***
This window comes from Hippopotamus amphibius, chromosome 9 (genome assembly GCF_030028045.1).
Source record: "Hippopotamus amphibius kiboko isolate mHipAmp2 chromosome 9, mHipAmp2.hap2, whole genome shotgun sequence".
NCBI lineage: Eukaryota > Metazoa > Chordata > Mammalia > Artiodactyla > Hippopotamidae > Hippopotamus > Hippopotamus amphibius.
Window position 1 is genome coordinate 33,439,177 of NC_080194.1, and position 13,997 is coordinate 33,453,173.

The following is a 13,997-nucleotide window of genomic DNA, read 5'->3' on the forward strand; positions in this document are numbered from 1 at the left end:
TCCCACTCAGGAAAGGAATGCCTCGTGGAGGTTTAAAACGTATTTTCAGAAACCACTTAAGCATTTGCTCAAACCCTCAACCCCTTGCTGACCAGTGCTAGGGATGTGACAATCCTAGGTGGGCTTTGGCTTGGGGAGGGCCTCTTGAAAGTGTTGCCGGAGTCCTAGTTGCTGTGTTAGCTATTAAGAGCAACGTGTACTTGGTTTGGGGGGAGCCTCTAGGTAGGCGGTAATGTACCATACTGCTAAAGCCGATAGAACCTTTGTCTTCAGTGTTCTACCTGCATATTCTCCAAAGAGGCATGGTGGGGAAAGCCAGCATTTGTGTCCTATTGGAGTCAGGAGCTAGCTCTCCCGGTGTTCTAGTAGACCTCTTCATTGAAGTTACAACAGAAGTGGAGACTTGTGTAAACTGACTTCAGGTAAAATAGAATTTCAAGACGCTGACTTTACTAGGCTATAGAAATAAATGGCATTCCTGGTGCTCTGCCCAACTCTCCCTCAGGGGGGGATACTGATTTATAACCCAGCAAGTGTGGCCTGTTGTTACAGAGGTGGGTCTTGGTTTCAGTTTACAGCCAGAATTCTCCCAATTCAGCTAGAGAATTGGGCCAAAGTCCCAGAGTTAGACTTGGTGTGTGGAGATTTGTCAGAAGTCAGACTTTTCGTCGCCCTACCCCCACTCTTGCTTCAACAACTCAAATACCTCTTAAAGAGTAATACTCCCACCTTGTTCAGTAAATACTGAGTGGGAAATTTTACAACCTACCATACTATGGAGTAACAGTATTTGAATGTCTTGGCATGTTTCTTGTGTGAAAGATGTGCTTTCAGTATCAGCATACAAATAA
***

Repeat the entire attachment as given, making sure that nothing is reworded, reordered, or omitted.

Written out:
This window comes from Hippopotamus amphibius, chromosome 9 (genome assembly GCF_030028045.1).
Source record: "Hippopotamus amphibius kiboko isolate mHipAmp2 chromosome 9, mHipAmp2.hap2, whole genome shotgun sequence".
NCBI lineage: Eukaryota > Metazoa > Chordata > Mammalia > Artiodactyla > Hippopotamidae > Hippopotamus > Hippopotamus amphibius.
Window position 1 is genome coordinate 33,439,177 of NC_080194.1, and position 13,997 is coordinate 33,453,173.

The following is a 13,997-nucleotide window of genomic DNA, read 5'->3' on the forward strand; positions in this document are numbered from 1 at the left end:
TCCCACTCAGGAAAGGAATGCCTCGTGGAGGTTTAAAACGTATTTTCAGAAACCACTTAAGCATTTGCTCAAACCCTCAACCCCTTGCTGACCAGTGCTAGGGATGTGACAATCCTAGGTGGGCTTTGGCTTGGGGAGGGCCTCTTGAAAGTGTTGCCGGAGTCCTAGTTGCTGTGTTAGCTATTAAGAGCAACGTGTACTTGGTTTGGGGGGAGCCTCTAGGTAGGCGGTAATGTACCATACTGCTAAAGCCGATAGAACCTTTGTCTTCAGTGTTCTACCTGCATATTCTCCAAAGAGGCATGGTGGGGAAAGCCAGCATTTGTGTCCTATTGGAGTCAGGAGCTAGCTCTCCCGGTGTTCTAGTAGACCTCTTCATTGAAGTTACAACAGAAGTGGAGACTTGTGTAAACTGACTTCAGGTAAAATAGAATTTCAAGACGCTGACTTTACTAGGCTATAGAAATAAATGGCATTCCTGGTGCTCTGCCCAACTCTCCCTCAGGGGGGGATACTGATTTATAACCCAGCAAGTGTGGCCTGTTGTTACAGAGGTGGGTCTTGGTTTCAGTTTACAGCCAGAATTCTCCCAATTCAGCTAGAGAATTGGGCCAAAGTCCCAGAGTTAGACTTGGTGTGTGGAGATTTGTCAGAAGTCAGACTTTTCGTCGCCCTACCCCCACTCTTGCTTCAACAACTCAAATACCTCTTAAAGAGTAATACTCCCACCTTGTTCAGTAAATACTGAGTGGGAAATTTTACAACCTACCATACTATGGAGTAACAGTATTTGAATGTCTTGGCATGTTTCTTGTGTGAAAGATGTGCTTTCAGTATCAGCATACAAATAA